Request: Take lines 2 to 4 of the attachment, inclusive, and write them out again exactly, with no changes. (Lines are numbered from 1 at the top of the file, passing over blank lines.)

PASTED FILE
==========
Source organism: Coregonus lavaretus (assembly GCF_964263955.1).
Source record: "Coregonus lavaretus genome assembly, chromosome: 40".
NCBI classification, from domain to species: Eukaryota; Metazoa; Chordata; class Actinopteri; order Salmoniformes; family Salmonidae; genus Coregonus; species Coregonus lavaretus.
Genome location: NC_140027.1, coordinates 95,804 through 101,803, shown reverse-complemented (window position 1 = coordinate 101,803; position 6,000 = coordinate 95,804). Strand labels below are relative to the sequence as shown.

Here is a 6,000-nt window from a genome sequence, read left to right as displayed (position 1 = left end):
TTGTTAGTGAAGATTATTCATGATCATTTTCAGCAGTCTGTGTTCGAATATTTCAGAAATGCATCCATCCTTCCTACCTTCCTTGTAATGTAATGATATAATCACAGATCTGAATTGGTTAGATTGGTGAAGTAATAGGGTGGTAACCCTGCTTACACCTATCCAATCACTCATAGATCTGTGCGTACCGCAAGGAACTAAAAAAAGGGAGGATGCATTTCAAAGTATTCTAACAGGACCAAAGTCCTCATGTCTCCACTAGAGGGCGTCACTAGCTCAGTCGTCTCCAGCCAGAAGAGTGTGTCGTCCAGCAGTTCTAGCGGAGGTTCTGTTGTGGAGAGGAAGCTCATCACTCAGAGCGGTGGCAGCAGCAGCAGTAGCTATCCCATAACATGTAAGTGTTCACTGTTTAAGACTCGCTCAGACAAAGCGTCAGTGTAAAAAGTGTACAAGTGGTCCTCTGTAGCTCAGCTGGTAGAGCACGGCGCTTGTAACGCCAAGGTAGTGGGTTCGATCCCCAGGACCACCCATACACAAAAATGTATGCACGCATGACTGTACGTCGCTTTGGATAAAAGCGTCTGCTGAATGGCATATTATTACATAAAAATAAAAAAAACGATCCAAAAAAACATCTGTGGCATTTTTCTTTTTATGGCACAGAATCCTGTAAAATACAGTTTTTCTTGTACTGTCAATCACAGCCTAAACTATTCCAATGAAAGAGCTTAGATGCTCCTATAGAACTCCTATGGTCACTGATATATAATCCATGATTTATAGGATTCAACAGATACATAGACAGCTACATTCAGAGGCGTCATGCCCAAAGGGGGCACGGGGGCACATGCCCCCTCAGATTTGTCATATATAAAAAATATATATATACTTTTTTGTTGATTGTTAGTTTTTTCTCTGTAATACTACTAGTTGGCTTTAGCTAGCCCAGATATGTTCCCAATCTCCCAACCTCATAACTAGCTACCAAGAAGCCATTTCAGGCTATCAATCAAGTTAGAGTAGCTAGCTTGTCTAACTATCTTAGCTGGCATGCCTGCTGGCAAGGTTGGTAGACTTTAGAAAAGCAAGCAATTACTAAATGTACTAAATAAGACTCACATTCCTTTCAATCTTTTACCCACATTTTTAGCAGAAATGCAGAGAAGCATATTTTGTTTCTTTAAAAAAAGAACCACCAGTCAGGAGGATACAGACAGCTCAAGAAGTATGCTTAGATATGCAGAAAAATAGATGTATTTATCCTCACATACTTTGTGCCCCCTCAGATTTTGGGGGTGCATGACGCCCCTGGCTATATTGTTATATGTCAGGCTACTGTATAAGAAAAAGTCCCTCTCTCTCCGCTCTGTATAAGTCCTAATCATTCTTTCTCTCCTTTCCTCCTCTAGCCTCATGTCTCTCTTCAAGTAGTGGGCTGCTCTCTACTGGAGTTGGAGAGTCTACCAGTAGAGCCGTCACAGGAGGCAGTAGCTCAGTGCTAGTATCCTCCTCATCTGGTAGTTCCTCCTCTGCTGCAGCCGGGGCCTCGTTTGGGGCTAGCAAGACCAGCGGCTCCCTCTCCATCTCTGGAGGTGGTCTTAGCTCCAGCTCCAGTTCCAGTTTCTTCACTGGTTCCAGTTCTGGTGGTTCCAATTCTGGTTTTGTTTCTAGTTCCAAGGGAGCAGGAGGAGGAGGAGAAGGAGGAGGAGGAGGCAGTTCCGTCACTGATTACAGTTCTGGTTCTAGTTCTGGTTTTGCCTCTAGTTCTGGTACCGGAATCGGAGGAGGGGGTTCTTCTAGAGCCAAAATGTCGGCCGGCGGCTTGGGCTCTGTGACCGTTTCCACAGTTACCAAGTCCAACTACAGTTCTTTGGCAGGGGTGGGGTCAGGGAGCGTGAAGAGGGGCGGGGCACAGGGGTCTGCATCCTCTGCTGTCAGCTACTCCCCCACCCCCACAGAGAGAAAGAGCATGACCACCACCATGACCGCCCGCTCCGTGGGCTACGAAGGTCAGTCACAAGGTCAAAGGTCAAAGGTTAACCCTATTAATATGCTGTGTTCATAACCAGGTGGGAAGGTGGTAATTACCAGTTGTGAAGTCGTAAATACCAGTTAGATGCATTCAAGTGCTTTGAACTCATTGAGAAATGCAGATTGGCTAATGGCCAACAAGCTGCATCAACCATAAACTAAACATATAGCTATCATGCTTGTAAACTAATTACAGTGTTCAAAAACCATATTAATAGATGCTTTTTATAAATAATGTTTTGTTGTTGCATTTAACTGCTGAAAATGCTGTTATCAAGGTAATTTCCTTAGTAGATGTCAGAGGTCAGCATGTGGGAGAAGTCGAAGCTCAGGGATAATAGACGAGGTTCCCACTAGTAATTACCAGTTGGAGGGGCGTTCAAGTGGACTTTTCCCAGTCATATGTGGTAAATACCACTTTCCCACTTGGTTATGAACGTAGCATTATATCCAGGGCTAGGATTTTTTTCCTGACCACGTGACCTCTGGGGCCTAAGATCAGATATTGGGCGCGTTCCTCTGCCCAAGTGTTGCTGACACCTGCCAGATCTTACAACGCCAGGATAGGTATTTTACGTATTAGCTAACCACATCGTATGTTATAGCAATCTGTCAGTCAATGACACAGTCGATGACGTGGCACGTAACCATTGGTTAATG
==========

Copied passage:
Source record: "Coregonus lavaretus genome assembly, chromosome: 40".
NCBI classification, from domain to species: Eukaryota; Metazoa; Chordata; class Actinopteri; order Salmoniformes; family Salmonidae; genus Coregonus; species Coregonus lavaretus.
Genome location: NC_140027.1, coordinates 95,804 through 101,803, shown reverse-complemented (window position 1 = coordinate 101,803; position 6,000 = coordinate 95,804). Strand labels below are relative to the sequence as shown.